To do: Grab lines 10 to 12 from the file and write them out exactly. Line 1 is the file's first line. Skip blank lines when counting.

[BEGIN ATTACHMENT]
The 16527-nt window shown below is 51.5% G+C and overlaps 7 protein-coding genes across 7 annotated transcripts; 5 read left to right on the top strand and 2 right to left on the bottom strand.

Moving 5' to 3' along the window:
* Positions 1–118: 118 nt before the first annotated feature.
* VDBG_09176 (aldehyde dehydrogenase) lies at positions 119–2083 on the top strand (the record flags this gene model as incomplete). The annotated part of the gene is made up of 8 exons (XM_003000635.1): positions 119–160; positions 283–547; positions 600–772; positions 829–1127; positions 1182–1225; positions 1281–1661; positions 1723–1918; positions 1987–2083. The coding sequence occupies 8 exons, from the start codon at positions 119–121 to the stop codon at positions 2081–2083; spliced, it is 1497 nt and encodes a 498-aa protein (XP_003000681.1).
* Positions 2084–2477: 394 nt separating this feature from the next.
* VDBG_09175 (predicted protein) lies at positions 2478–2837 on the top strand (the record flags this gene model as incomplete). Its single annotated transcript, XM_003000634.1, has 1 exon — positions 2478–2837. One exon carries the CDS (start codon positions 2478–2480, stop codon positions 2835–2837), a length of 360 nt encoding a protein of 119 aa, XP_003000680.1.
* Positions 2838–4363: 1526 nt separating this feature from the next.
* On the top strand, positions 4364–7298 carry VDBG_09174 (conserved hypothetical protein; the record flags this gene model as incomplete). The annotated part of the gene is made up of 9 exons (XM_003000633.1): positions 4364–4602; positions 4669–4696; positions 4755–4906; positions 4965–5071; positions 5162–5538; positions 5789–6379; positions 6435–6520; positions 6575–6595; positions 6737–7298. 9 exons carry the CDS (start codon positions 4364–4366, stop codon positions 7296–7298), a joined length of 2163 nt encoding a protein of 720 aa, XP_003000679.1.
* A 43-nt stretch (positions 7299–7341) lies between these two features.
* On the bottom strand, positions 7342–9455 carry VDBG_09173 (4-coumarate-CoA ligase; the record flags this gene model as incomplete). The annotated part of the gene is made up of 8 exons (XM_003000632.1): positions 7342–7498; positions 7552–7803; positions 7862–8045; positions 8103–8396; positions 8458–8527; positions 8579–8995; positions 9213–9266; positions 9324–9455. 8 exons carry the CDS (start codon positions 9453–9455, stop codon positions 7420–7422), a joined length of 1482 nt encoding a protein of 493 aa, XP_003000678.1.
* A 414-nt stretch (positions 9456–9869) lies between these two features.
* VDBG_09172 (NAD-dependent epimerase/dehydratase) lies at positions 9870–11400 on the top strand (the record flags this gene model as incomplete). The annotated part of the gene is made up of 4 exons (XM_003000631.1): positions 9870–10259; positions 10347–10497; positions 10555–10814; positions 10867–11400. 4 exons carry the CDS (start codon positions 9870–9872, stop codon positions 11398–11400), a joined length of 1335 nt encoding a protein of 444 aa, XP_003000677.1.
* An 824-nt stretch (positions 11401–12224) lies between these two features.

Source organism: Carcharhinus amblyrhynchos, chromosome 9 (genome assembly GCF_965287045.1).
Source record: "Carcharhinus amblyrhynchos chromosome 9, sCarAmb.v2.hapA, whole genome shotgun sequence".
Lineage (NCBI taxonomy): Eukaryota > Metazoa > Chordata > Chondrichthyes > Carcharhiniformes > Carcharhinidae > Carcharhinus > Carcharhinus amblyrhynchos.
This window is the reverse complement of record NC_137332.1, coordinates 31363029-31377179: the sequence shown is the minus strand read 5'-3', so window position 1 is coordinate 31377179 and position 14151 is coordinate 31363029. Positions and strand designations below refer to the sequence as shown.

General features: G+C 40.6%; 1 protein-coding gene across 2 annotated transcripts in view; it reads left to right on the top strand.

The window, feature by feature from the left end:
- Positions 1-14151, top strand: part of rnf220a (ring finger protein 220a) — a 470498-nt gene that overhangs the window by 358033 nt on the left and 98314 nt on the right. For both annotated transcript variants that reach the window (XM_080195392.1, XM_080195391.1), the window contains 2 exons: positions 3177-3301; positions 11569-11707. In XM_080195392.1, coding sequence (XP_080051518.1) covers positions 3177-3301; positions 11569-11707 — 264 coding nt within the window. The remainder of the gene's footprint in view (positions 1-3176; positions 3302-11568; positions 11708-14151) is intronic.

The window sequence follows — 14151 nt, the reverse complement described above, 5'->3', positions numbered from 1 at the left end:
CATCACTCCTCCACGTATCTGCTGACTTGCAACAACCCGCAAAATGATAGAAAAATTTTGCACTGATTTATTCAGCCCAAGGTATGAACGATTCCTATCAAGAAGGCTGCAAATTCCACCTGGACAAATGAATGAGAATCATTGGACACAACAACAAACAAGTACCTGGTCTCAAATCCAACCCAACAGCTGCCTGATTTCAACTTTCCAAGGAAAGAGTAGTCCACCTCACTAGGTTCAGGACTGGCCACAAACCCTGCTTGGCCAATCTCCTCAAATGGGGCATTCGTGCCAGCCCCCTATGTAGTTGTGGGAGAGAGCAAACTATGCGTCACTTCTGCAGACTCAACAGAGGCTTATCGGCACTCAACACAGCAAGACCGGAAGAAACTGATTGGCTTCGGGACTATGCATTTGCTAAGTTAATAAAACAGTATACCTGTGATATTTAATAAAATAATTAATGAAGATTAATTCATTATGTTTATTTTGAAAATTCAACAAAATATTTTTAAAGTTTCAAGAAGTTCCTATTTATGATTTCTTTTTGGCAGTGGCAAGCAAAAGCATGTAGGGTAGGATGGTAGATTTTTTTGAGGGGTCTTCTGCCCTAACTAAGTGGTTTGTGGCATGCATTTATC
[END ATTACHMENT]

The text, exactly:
* On the bottom strand, positions 7342–9455 carry VDBG_09173 (4-coumarate-CoA ligase; the record flags this gene model as incomplete). The annotated part of the gene is made up of 8 exons (XM_003000632.1): positions 7342–7498; positions 7552–7803; positions 7862–8045; positions 8103–8396; positions 8458–8527; positions 8579–8995; positions 9213–9266; positions 9324–9455. 8 exons carry the CDS (start codon positions 9453–9455, stop codon positions 7420–7422), a joined length of 1482 nt encoding a protein of 493 aa, XP_003000678.1.
* A 414-nt stretch (positions 9456–9869) lies between these two features.
* VDBG_09172 (NAD-dependent epimerase/dehydratase) lies at positions 9870–11400 on the top strand (the record flags this gene model as incomplete). The annotated part of the gene is made up of 4 exons (XM_003000631.1): positions 9870–10259; positions 10347–10497; positions 10555–10814; positions 10867–11400. 4 exons carry the CDS (start codon positions 9870–9872, stop codon positions 11398–11400), a joined length of 1335 nt encoding a protein of 444 aa, XP_003000677.1.